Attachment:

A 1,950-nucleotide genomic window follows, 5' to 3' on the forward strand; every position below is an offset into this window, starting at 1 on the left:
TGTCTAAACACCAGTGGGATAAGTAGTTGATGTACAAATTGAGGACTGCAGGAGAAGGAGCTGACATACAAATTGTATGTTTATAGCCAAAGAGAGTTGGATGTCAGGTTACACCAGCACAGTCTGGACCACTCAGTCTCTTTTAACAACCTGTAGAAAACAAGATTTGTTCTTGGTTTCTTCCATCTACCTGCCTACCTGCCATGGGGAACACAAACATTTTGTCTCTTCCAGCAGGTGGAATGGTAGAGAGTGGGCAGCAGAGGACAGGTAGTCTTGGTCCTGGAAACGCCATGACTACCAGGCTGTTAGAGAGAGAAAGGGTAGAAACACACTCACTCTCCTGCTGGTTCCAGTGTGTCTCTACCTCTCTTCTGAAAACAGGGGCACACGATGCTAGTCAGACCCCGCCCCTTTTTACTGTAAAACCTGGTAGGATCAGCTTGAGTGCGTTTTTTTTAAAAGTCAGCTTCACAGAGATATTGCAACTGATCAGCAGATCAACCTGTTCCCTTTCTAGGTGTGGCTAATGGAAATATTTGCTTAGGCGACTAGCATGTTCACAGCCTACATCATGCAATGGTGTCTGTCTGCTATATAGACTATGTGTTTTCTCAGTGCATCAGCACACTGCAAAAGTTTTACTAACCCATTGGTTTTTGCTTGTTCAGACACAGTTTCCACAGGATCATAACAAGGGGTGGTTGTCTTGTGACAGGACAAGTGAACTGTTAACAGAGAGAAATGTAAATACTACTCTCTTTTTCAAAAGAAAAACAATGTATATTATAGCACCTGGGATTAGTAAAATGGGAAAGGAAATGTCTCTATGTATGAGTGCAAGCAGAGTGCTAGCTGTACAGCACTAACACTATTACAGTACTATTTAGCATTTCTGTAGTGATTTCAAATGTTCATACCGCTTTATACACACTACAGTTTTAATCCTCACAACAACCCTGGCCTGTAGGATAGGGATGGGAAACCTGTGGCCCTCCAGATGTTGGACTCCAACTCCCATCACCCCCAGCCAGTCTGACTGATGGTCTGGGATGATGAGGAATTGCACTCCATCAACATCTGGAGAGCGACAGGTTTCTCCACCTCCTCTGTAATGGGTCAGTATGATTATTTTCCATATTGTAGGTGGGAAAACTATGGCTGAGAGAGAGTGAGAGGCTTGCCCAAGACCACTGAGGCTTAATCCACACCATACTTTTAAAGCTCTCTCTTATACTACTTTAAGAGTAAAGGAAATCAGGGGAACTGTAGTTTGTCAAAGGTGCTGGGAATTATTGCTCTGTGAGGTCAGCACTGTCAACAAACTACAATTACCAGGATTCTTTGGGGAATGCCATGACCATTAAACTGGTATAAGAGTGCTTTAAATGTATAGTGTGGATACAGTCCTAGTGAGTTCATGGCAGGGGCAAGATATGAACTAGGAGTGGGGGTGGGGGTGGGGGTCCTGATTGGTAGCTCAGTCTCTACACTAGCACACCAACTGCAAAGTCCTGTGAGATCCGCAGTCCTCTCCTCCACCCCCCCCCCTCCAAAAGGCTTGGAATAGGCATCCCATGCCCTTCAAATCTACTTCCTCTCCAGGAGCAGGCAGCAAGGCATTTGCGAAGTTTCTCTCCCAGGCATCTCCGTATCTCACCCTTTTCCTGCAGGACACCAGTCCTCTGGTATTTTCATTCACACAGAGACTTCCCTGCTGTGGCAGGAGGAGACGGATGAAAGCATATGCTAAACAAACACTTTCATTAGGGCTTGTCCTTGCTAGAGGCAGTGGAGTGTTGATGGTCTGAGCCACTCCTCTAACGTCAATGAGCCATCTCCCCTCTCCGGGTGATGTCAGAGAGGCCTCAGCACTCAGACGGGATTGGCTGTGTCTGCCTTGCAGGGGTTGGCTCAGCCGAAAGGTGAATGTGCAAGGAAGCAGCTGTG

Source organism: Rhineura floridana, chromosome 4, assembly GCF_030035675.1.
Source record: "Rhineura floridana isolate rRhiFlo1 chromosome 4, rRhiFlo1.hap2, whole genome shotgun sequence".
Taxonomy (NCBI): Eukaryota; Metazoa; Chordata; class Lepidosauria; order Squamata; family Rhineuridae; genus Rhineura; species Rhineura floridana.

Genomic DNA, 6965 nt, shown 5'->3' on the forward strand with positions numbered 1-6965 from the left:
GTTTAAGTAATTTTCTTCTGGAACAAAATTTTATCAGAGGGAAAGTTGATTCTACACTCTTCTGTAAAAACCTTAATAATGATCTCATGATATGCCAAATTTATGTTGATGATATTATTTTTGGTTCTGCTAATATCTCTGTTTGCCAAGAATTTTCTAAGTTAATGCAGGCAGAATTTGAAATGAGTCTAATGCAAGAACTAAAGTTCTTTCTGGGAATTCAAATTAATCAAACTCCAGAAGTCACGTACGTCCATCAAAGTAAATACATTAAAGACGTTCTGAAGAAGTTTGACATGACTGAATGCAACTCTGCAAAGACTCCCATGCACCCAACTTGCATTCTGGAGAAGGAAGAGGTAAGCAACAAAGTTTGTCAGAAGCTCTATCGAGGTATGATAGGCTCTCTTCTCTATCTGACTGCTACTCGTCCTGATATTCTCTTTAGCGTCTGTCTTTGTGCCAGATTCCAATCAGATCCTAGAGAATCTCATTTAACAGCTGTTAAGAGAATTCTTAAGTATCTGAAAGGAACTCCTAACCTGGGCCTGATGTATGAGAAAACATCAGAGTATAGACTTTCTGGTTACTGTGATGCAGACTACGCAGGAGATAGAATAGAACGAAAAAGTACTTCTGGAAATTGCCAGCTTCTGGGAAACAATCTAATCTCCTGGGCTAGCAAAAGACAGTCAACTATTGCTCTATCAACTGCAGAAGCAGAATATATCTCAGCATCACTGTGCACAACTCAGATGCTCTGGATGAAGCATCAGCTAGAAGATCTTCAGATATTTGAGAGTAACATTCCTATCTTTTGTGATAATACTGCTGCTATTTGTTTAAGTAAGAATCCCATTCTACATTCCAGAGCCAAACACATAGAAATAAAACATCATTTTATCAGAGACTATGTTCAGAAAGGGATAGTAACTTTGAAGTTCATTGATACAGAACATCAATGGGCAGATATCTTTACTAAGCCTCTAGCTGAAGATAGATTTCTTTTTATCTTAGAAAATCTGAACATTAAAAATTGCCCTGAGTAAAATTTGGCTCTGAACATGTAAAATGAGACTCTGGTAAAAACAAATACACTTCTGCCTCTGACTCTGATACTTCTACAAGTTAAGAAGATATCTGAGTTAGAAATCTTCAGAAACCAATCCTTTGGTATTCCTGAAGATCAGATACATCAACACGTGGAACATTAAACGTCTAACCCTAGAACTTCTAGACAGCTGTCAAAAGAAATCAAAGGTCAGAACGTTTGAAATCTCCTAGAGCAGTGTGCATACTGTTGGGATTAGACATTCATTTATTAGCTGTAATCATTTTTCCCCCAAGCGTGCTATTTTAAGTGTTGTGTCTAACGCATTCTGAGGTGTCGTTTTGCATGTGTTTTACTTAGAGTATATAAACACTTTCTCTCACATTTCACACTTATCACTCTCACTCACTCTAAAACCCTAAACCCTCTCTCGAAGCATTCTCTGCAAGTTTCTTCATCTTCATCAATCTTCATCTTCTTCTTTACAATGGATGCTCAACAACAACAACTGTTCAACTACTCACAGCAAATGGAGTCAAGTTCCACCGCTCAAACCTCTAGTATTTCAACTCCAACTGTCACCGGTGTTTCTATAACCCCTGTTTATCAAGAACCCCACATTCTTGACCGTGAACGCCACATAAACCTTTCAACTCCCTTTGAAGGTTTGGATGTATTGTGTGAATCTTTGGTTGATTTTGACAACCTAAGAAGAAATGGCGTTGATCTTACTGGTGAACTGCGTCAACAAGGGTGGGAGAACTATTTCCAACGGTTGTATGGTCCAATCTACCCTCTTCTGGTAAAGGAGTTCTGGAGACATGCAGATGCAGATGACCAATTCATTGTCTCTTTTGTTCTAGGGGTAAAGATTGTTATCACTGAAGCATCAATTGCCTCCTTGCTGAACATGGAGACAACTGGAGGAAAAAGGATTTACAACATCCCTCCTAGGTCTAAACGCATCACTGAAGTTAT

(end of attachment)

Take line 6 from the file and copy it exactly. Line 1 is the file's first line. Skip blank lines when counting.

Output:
Genomic DNA, 6965 nt, shown 5'->3' on the forward strand with positions numbered 1-6965 from the left: